|Major Groups > Gilled Mushrooms > Pale-Spored > Waxy Caps > Hygrocybe conica|
by Michael Kuo
Unlike many of the red and orange waxy caps in North America, Hygrocybe conica (sometimes called the "the witch's hat") is relatively easy to identify: virtually all parts of the mushroom bruise and discolor strongly black. In fact, one sometimes finds older specimens that have discolored so much that they appear almost completely black.
Hygrocybe conica is currently treated by mycology as a highly variable species found in Europe, North America, South America, and Asia--in ecosystems of such diversity that listing them approaches being pointless. It seems unlikely to me that all of these mushrooms actually represent the same phylogenetic species--but the world still awaits an in-depth, detailed, DNA-based study of the conica group.
Hygrocybe singeri, known in North America from the West Coast and the upper Great Lakes, is a similar blackening species with a slimy stem.
Ecology: Precise ecological role uncertain (see Lodge and collaborators, 2013); appearing in Midwestern woods under hardwoods, especially oaks--but reported by other North American authors under conifers, as well; growing alone or gregariously; early summer through fall (also reported in winter in warmer climates); widely distributed in North America. The illustrated and described collections are from Illinois and Québec.
Cap: 1-4 cm across (occasionally up to 6 cm across); sharply conical at first, expanding to broadly conical, or broadly convex with a raised center or point; sticky when very fresh, but soon greasy or dry; bald or finely radially silky; bright red to bright orange, fading to orangish or yellowish; developing black and olive stains, and eventually becoming black overall.
Gills: Narrowly attached to the stem; close or nearly distant; whitish to yellowish or yellow at first, becoming pale yellow, then orange; bruising and aging pale to dark gray or black; thick; short-gills frequent.
Stem: 3-8 cm long; 3-10 mm thick (occasionally up to 20 mm thick); more or less equal; yellow to orangish yellow or orange, with a white base; fairly dry; fragile; splitting; often grooved lengthwise or twisted; hollow; bruising black.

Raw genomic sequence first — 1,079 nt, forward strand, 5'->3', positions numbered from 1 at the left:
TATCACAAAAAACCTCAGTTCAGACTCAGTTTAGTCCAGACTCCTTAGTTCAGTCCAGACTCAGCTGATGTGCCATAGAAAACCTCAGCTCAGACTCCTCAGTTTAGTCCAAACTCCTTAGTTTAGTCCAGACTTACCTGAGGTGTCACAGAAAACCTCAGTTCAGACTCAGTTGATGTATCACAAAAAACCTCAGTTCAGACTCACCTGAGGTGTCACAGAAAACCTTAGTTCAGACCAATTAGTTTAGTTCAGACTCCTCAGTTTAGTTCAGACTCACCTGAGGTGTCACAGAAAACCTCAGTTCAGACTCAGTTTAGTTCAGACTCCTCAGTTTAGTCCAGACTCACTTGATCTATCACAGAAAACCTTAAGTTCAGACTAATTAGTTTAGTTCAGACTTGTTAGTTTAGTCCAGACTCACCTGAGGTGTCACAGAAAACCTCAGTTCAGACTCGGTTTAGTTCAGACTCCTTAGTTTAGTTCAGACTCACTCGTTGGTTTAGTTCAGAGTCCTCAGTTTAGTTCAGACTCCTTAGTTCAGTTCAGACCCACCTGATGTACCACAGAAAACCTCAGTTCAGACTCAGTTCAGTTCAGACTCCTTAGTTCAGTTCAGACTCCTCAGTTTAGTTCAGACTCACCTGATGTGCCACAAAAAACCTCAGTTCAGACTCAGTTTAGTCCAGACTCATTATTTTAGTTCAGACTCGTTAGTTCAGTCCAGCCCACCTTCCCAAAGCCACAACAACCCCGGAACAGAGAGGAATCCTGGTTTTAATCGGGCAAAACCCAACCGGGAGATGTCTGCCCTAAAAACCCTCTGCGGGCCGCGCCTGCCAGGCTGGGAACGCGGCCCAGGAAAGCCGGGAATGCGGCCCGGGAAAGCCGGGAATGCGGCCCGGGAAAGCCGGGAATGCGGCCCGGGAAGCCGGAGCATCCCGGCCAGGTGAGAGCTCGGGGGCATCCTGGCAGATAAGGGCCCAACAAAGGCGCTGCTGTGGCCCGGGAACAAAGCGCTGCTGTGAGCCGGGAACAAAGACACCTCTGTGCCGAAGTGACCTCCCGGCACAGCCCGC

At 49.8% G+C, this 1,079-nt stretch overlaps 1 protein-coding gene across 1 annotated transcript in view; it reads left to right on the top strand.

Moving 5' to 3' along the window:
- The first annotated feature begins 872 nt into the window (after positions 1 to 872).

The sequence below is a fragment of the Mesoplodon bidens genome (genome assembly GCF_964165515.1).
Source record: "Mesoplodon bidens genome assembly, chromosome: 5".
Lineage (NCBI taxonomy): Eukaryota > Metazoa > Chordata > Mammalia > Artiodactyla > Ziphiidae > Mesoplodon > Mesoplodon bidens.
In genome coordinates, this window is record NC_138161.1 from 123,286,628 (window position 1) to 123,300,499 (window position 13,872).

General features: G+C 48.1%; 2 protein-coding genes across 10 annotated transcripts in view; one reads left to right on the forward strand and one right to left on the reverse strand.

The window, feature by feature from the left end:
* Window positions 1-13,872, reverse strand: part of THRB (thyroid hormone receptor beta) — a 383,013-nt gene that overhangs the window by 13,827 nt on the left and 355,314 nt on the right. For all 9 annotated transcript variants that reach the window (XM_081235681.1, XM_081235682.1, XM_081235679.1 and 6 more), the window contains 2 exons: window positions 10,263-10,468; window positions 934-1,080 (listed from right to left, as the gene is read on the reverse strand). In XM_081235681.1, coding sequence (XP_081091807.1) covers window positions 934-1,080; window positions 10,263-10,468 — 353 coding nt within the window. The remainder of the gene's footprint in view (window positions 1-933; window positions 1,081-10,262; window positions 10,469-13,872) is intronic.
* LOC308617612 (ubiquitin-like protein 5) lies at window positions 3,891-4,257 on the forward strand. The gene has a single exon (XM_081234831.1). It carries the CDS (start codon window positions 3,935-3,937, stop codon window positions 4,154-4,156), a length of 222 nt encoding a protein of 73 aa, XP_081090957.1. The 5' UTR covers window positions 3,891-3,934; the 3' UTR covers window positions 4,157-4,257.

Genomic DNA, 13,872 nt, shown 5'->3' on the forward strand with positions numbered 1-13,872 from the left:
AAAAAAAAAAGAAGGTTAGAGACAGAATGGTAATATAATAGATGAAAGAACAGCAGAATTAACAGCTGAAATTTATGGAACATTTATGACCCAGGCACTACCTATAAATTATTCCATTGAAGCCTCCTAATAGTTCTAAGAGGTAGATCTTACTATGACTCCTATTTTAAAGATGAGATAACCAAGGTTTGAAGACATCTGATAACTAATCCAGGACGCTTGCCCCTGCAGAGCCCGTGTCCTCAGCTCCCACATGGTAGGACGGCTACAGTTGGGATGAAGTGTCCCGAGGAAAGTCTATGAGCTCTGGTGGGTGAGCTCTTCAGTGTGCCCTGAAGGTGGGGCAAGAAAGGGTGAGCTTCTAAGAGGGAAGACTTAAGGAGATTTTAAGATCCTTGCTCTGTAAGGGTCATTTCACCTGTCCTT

Flesh: Colored like the cap; thin; slowly blackening on exposure.
Odor and Taste: Not distinctive.
Dried Specimens: All parts blackening.
Chemical Reactions: KOH on cap surface negative.
Spore Print: White.
Microscopic Features: Spores 7-11.5 x 4.5-6.5 µ; smooth; ellipsoid or occasionally somewhat constricted and irregular; hyaline to brownish in KOH; inamyloid. Basidia 4-sterigmate or 2-sterigmate; 40-60 µ long. Hymenial cystidia absent. Lamellar trama parallel. Pileipellis an ixocutis. All elements (including spores) becoming brownish to dark brown in KOH on blackened specimens.
REFERENCES: (Schaeffer, 1774) P. Kummer, 1871. (Fries, 1821; Fries, 1838; Saccardo, 1887; Hesler & Smith, 1963; Bird & Grund, 1979; Smith, Smith & Weber, 1979; Largent, 1985; Arora, 1986; Phillips, 1991/2005; Lincoff, 1992; Metzler & Metzler, 1992; Horn, Kay & Abel, 1993; Evenson, 1997; Barron, 1999; Boertmann, 2000; Roody, 2003; McNeil, 2006; Miller & Miller, 2006; Trudell & Ammirati, 2009; Kuo & Methven, 2010; Lodge et al., 2013; Kuo & Methven, 2014.) Herb. Kuo 06019510, 06160207, 07220315, 07220316, 10030506, 06230903, 07300901, 07021303, 10141402.
Hygrophorus conicus is a synonym.
Further Online Information:
Cite this page as:
Kuo, M. (2014, March). Hygrocybe conica. Retrieved from the MushroomExpert.Com Web site: http://www.mushroomexpert.com/hygrocybe_conica.html